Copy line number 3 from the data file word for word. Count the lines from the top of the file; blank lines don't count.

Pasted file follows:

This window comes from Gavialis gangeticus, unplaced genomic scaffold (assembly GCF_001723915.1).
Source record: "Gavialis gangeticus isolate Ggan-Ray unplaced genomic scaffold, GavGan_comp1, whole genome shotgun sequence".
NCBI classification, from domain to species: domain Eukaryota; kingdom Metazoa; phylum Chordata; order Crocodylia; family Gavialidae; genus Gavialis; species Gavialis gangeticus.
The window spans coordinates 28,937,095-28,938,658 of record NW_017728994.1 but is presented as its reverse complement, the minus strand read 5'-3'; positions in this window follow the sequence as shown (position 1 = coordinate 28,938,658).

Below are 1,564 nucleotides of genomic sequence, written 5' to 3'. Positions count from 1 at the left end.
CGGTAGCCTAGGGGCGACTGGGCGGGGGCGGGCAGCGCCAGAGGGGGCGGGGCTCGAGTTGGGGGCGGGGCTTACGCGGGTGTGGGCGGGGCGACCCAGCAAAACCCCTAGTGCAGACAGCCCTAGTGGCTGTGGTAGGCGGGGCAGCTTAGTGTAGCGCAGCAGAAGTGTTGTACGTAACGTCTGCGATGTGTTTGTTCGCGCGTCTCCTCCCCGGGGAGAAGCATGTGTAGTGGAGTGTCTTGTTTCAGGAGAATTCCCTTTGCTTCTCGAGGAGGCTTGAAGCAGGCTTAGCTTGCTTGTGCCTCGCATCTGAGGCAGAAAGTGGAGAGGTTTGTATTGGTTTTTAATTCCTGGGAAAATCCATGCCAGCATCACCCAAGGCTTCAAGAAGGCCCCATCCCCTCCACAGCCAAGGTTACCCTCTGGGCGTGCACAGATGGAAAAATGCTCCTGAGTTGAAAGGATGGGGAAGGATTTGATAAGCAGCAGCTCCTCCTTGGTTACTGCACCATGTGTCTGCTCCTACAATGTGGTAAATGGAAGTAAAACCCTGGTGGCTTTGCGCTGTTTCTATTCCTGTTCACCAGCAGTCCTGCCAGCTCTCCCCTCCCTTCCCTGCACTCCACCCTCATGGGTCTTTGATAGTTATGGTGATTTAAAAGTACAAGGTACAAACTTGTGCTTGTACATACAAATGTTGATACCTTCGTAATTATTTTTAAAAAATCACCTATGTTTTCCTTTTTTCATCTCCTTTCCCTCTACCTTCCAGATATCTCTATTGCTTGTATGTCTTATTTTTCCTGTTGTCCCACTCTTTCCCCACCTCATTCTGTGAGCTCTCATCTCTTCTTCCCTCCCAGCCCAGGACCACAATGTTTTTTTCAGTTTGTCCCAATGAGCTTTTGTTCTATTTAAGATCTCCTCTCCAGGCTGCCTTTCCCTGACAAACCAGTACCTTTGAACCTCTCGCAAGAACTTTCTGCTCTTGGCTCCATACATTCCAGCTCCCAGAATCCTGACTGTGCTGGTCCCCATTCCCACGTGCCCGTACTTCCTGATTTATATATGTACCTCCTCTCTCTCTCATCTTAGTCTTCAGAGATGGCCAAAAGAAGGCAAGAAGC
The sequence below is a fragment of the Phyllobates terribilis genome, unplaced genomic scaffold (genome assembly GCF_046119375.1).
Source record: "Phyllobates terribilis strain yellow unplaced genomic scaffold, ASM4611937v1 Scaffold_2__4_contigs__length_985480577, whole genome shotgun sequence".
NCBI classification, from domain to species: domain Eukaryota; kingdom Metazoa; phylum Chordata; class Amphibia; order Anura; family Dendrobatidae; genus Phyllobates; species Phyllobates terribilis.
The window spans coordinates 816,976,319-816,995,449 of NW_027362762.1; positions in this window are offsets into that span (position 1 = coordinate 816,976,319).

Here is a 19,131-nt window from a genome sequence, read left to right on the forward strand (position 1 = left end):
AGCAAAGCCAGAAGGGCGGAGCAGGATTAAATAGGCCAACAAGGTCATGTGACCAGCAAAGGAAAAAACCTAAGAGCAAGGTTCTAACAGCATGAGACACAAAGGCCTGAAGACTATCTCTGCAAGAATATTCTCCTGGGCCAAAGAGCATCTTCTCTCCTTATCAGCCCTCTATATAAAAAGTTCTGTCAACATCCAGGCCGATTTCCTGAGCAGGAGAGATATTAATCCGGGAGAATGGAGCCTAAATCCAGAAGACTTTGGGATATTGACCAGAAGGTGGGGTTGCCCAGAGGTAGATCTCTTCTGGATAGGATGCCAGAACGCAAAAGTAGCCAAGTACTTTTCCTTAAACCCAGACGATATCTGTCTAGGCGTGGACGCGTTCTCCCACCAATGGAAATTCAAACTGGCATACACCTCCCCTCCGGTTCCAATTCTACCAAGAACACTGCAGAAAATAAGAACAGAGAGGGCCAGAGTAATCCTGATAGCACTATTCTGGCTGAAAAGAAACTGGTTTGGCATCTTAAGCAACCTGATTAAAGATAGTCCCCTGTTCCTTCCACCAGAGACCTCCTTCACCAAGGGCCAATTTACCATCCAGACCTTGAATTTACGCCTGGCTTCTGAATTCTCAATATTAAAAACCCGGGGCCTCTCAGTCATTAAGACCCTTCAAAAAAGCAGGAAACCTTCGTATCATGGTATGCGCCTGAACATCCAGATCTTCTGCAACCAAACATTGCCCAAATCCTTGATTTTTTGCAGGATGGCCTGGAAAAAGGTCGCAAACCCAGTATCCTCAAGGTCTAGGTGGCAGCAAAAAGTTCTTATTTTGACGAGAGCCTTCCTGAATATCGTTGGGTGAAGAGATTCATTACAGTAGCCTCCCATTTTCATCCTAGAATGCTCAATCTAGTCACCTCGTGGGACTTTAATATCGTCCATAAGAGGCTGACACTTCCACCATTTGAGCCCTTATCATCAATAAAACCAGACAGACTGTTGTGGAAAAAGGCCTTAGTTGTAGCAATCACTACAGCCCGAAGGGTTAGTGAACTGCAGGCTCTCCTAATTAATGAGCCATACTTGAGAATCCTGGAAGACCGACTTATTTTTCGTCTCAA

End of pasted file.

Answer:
NCBI classification, from domain to species: domain Eukaryota; kingdom Metazoa; phylum Chordata; order Crocodylia; family Gavialidae; genus Gavialis; species Gavialis gangeticus.